Die Frage nach dem Verhältnis der drei großen Weltreligionen Christentum, Islam ist in den medialen Diskussionen allgegenwärtig. Es ist vom „Kampf der Kulturen" die Rede, von Interreligiosität (was aber genau ist das?), v.a. aber von politischen Problemen und Konflikten, die mit religiösen, ethnischen, gesellschaftlichen und kulturellen eng verknüpft sind. Doch liegt es nicht nahe, zu allererst die Urdokumente der Religionen, ihre Heiligen Schriften nämlich, zu befragen und nach Besonderheiten, Charakteristika und Gemeinsamkeiten abzuklopfen? Genau dies tut Michael Wolffsohn, der bekannte Historiker, in diesem Hörbuch. Ausführlich kommen die Quellentexte zu Wort, und klug und kenntnisreich werden sie kommentiert. Was sind die Schöpfungsmythen in der Bibel und im Koran, wie ist das Gottesbild, und welche Sprache wird jeweils gesprochen, welcher Ton angeschlagen? Grundlegend und unverzichtbar!
A sweeping history of Judaism over more than three millenniaJudaism is one of the oldest religions in the world, and it has preserved its distinctive identity despite the extraordinarily diverse forms and beliefs it has embodied over the course of more than three millennia. A History of Judaism provides the first truly comprehensive look in one volume at how this great religion came to be, how it has evolved from one age to the next, and how its various strains, sects, and traditions have related to each other.In this magisterial and elegantly written book, Martin Goodman takes readers from Judaism's origins in the polytheistic world of the second and first millennia BCE to the temple cult at the time of Jesus. He tells the stories of the rabbis, mystics, and messiahs of the medieval and early modern periods and guides us through the many varieties of Judaism today. Goodman's compelling narrative spans the globe, from the Middle East, Europe, and America to North Africa, China, and India. He explains the institutions and ideas on which all forms of Judaism are based, and masterfully weaves together the different threads of doctrinal and philosophical debate that run throughout its history.A History of Judaism is a spellbinding chronicle of a vibrant and multifaceted religious tradition that has shaped the spiritual heritage of humankind like no other.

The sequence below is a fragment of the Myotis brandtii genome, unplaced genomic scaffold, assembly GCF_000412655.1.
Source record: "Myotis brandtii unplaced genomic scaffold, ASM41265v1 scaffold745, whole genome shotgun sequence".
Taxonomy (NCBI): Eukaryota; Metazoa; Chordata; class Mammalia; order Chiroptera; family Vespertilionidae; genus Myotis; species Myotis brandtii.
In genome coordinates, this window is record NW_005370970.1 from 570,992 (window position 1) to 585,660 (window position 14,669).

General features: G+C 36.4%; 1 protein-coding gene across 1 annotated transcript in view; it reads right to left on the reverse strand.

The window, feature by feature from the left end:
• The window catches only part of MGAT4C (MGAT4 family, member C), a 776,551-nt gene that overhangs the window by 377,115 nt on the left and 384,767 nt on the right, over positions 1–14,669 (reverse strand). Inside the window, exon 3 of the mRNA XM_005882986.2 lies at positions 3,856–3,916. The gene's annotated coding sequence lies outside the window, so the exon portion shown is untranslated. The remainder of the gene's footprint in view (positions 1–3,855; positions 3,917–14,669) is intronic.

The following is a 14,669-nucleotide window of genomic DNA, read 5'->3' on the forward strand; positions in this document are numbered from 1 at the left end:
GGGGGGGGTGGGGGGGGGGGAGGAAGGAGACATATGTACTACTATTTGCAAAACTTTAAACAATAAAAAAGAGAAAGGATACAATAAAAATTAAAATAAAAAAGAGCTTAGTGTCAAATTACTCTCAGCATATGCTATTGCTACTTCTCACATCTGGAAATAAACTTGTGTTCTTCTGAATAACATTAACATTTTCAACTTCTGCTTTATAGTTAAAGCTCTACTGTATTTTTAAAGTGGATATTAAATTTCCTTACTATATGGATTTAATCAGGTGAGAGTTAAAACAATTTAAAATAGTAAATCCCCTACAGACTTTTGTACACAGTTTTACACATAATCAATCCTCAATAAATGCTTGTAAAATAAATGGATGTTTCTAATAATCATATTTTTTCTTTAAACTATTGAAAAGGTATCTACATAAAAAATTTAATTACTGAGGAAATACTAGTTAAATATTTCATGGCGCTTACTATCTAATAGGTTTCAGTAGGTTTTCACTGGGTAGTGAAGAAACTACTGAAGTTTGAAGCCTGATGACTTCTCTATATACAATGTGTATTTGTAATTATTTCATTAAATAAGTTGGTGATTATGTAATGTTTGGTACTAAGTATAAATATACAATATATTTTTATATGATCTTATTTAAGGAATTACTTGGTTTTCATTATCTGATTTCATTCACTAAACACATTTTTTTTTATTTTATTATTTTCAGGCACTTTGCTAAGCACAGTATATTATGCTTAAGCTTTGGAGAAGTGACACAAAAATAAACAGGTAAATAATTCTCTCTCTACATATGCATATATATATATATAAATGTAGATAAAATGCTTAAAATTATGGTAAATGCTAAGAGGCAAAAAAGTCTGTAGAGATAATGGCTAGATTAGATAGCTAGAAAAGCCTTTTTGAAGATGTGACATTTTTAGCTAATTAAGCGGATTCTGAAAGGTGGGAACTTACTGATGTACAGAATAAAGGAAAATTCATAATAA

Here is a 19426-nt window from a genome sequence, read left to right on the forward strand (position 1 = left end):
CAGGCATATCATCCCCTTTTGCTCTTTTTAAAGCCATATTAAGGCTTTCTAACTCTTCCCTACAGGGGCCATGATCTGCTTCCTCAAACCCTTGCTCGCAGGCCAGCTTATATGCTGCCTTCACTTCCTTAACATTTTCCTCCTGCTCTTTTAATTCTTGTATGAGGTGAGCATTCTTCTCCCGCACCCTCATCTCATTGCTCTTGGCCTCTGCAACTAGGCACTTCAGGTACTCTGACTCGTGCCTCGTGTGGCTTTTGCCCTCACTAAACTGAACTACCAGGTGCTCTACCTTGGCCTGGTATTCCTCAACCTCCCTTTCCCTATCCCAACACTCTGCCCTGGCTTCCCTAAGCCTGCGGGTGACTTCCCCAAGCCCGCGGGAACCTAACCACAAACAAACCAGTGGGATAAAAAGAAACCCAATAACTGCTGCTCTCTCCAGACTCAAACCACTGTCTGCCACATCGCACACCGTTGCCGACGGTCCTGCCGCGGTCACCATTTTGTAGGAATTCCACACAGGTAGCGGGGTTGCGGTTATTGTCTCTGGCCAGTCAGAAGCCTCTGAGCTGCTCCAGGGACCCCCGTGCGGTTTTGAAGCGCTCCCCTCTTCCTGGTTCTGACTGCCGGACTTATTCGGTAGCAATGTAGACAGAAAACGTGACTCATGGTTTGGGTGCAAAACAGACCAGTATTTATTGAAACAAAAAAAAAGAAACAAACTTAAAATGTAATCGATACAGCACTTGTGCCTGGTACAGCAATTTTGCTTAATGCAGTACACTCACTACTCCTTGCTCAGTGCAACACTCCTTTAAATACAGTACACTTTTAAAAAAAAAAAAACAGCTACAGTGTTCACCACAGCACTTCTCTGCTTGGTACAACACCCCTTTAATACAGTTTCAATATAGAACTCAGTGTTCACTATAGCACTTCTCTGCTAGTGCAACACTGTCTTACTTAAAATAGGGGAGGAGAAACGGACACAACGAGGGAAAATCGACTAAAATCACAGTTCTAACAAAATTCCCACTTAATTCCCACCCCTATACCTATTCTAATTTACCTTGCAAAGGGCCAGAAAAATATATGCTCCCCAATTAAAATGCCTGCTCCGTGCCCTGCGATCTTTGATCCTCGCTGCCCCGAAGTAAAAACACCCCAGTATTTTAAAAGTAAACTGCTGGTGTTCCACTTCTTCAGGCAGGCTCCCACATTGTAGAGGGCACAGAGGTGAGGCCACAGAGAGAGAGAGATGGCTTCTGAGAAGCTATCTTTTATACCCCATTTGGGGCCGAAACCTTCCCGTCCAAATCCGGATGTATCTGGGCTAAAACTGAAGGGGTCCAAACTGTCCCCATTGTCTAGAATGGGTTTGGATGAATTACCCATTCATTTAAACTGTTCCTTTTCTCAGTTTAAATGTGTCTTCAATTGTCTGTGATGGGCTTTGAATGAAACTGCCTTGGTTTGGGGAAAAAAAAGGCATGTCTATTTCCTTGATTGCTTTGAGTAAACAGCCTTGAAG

The Chosen Wars tells the dramatic story of how Judaism redefined itself in America in the eighteenth and nineteenth centuries-the personalities that fought each other and shaped its evolution and, importantly, the force of the American dynamic that prevailed over an ancient religion.The struggles that led to a radical redefinition of Judaism illuminate the larger American experience. The transformation of the religion and culture of Judaism is a striking example. The story begins with the arrival of the first Jews in New Amsterdam and stretches the length of the nineteenth century as massive immigration take place and into the twentieth.First there was the practical matter of earning a living. Many immigrants traveled as peddlers from community to community where there were no kosher butchers. Doctrine was put aside. Then, determined to take their places as equals in the young nation, American Jews rejected identity as a separate nation and embraced a secular America. Judaism became an American religion.The changes did not come without argument, and Weisman tells the stories of the colorful rabbis and activists, including women, who would ultimately define American Judaism, and its divisions of Reform, Conservative, and Orthodox which remain today: Rabbi Isaac Wise; Mordecai Manuel Noah; Moses Mendelssohn; Rebecca Gratz; and Isaac Leeser are some of the major figures.The Chosen Wars is the important story of how Judaism enhanced America, and how America inspired Judaism.